New Vatican Instruction Applies Common Sense Church's Wisdom to Priesthood Question
The Vatican’s new instruction on the admission of candidates to seminary and the priesthood has fewer than 1,500 words. That works out to about an average Sunday homily. And like many of the best homilies, it seeks to apply common sense and the wisdom of the Church to problems of the day.
But we live in a culture where common sense can be rare. Thus, nobody should be surprised at the pre-emptive criticism and anxiety already directed at a Church document that deals with homosexuality and the priesthood.
Dated Nov. 4 and released to the public on Nov. 29 by the Congregation for Catholic Education, the new instruction says the following:
In accord with constant Catholic teaching and tradition, the Church sees the ordained priesthood as a vocation — a unique calling from God confirmed by the Church that Christ founded. The desire for ordination, no matter how unselfish or well intentioned, is not simply in itself a sign of vocation. The Church always plays a vital role in that discernment.
At ordination, every priest takes on a spiritual fatherhood to believers. As a result, candidates for the priesthood must have an “affective maturity” which will allow them to relate effectively to both men and women and to the community of faith entrusted to them. Living the vocation of a genuinely holy priesthood can only be accomplished by a man who possesses a firm Catholic spiritual foundation, and who is supported in his maturity by the Church.
How does this relate to the issue of homosexuality? The new document from the Holy See, which has been under development since 1996, reconfirms the distinction Catholics must make between homosexual acts, which are always gravely sinful, and homosexually oriented persons, who have the same God-given rights and dignity as heterosexually oriented persons. The document specifically repudiates all unjust discrimination based on sexual orientation.
At the same time, it is neither unjust nor discriminatory for the Church to insist that candidates for the priesthood meet the demands of the ordained ministry. Those demands include and require, in the words of the Roman document, that:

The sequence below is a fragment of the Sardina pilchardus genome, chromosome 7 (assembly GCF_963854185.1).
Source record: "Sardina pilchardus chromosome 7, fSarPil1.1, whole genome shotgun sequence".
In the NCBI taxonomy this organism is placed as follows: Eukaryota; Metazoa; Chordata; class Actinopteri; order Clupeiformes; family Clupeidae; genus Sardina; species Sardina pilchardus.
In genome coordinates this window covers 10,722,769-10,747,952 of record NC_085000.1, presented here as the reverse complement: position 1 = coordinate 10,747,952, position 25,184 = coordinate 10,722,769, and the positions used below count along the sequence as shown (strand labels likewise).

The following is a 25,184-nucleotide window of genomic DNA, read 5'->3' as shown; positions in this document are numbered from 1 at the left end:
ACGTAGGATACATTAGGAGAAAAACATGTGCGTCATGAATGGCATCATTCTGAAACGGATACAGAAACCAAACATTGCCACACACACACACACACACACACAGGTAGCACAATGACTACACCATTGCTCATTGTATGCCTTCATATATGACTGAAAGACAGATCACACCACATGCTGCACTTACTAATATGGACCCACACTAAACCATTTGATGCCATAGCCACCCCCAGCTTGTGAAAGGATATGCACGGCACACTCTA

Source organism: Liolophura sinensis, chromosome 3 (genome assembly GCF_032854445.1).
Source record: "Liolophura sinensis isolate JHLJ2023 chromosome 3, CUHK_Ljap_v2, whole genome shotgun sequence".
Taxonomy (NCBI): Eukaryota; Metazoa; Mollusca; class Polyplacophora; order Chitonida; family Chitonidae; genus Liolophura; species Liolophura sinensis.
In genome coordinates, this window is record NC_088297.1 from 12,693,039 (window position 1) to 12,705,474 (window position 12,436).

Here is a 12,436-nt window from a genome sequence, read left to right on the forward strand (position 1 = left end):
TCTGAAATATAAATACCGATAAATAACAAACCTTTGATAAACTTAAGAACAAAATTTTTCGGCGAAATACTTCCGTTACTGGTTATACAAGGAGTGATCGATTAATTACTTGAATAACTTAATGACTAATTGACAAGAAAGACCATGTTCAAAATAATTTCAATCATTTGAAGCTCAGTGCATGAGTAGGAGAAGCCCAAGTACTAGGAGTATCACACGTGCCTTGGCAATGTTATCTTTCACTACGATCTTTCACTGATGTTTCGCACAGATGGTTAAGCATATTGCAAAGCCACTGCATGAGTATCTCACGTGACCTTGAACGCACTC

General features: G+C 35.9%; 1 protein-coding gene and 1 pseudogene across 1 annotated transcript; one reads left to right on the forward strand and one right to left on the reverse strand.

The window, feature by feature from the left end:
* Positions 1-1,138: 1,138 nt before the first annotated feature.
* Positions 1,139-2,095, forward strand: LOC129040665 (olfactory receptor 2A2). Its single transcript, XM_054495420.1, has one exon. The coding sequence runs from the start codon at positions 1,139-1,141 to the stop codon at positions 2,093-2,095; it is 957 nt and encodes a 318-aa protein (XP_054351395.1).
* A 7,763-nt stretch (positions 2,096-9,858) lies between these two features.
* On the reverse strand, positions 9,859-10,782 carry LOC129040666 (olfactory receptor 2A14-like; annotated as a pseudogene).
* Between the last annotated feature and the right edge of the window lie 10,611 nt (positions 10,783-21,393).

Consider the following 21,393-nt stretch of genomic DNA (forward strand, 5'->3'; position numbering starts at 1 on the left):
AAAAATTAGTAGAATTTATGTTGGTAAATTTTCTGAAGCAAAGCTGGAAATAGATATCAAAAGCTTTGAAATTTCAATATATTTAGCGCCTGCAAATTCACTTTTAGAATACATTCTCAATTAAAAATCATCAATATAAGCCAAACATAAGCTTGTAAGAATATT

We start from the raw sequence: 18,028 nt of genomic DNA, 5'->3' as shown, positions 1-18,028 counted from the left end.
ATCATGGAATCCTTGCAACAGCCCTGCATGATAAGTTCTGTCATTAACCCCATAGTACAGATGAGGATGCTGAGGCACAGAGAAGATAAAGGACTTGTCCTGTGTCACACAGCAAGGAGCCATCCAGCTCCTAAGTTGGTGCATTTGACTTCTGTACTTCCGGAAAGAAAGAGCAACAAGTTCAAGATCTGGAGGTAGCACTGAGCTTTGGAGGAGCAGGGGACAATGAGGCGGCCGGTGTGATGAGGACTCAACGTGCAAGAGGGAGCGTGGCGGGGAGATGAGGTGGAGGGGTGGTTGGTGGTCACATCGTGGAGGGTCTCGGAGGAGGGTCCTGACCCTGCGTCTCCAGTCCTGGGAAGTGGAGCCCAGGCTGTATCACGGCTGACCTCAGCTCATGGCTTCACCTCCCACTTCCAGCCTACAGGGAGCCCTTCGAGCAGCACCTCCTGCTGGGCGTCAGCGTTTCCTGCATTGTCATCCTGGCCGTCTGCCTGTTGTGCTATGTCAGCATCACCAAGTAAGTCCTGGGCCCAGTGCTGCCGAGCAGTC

“(The) Church, while profoundly respecting the persons in question, cannot admit to the seminary or to holy orders those who practice homosexuality, present deep-seated homosexual tendencies or support the so-called ‘gay culture.’”
The Roman text adds, however, that, “Different (would) be the case in which one were dealing with homosexual tendencies that were only the expression of a transitory problem — for example, that of an adolescence not yet superseded. Nevertheless, such tendencies must be clearly overcome at least three years before ordination to the diaconate.”
While persistent homosexual tendencies never preclude personal holiness — homosexuals and heterosexuals have the same Christian call to chastity, according to their state of life — they do make the vocation of effective priestly service that much more difficult.
It falls to every bishop — supported by seminary rectors and formation teams — to examine and discern the suitability of every candidate for priesthood on a case-by-case basis that respects the dignity of the individual. The Church seeks to ordain only those men who can joyfully accept both the theology and personal practice of Catholic teaching on human sexuality. Those who cannot do so should not be burdened with demands they cannot honestly bear. This is simply common sense.
The official Vatican publication date for this latest document on priestly formation — Nov. 4 — is the feast of the great patron saint of seminaries, St. Charles Borromeo. Borromeo dedicated his vocation to renewing Catholic life by renewing the priesthood and restoring — through the witness of holy priests — the mission of God’s people.
In issuing this month’s instruction on the admission of candidates to seminaries and the priesthood, the Holy See is continuing the same, on-going task.
This item 6726 digitally provided courtesy of CatholicCulture.org